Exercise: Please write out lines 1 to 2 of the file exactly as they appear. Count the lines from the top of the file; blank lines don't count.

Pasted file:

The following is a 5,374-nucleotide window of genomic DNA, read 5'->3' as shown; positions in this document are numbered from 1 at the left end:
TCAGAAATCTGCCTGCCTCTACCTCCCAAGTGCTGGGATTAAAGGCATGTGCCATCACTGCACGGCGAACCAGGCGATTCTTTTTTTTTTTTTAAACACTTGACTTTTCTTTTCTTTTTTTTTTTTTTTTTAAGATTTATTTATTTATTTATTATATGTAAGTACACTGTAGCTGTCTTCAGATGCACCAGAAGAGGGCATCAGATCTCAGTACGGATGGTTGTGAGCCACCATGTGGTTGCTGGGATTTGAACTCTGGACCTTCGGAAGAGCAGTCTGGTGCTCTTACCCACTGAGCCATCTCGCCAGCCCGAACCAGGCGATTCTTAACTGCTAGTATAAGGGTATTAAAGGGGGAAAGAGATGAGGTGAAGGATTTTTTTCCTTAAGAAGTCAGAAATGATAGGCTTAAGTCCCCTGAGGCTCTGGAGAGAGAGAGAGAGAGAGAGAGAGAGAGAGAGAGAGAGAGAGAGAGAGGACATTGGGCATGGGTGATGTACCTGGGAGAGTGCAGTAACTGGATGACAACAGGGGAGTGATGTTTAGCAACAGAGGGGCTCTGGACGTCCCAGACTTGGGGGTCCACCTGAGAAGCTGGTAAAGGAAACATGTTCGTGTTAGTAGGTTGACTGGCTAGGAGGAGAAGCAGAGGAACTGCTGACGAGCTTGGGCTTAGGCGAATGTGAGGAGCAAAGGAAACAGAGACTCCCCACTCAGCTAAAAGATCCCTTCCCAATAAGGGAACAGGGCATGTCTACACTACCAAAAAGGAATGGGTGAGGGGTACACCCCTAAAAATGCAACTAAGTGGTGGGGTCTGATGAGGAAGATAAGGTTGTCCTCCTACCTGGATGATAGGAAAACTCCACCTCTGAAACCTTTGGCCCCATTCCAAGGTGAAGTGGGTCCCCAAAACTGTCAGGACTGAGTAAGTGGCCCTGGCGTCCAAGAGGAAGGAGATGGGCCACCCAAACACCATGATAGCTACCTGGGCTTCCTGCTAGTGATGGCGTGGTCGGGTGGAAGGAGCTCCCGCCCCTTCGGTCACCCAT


The following is a 5,374-nucleotide window of genomic DNA, read 5'->3' as shown; positions in this document are numbered from 1 at the left end:
TCAGAAATCTGCCTGCCTCTACCTCCCAAGTGCTGGGATTAAAGGCATGTGCCATCACTGCACGGCGAACCAGGCGATTCTTTTTTTTTTTTTAAACACTTGACTTTTCTTTTCTTTTTTTTTTTTTTTTTAAGATTTATTTATTTATTTATTATATGTAAGTACACTGTAGCTGTCTTCAGATGCACCAGAAGAGGGCATCAGATCTCAGTACGGATGGTTGTGAGCCACCATGTGGTTGCTGGGATTTGAACTCTGGACCTTCGGAAGAGCAGTCTGGTGCTCTTACCCACTGAGCCATCTCGCCAGCCCGAACCAGGCGATTCTTAACTGCTAGTATAAGGGTATTAAAGGGGGAAAGAGATGAGGTGAAGGATTTTTTTCCTTAAGAAGTCAGAAATGATAGGCTTAAGTCCCCTGAGGCTCTGGAGAGAGAGAGAGAGAGAGAGAGAGAGAGAGAGAGAGAGAGAGAGAGAGGACATTGGGCATGGGTGATGTACCTGGGAGAGTGCAGTAACTGGATGACAACAGGGGAGTGATGTTTAGCAACAGAGGGGCTCTGGACGTCCCAGACTTGGGGGTCCACCTGAGAAGCTGGTAAAGGAAACATGTTCGTGTTAGTAGGTTGACTGGCTAGGAGGAGAAGCAGAGGAACTGCTGACGAGCTTGGGCTTAGGCGAATGTGAGGAGCAAAGGAAACAGAGACTCCCCACTCAGCTAAAAGATCCCTTCCCAATAAGGGAACAGGGCATGTCTACACTACCAAAAAGGAATGGGTGAGGGGTACACCCCTAAAAATGCAACTAAGTGGTGGGGTCTGATGAGGAAGATAAGGTTGTCCTCCTACCTGGATGATAGGAAAACTCCACCTCTGAAACCTTTGGCCCCATTCCAAGGTGAAGTGGGTCCCCAAAACTGTCAGGACTGAGTAAGTGGCCCTGGCGTCCAAGAGGAAGGAGATGGGCCACCCAAACACCATGATAGCTACCTGGGCTTCCTGCTAGTGATGGCGTGGTCGGGTGGAAGGAGCTCCCGCCCCTTCGGTCACCCAT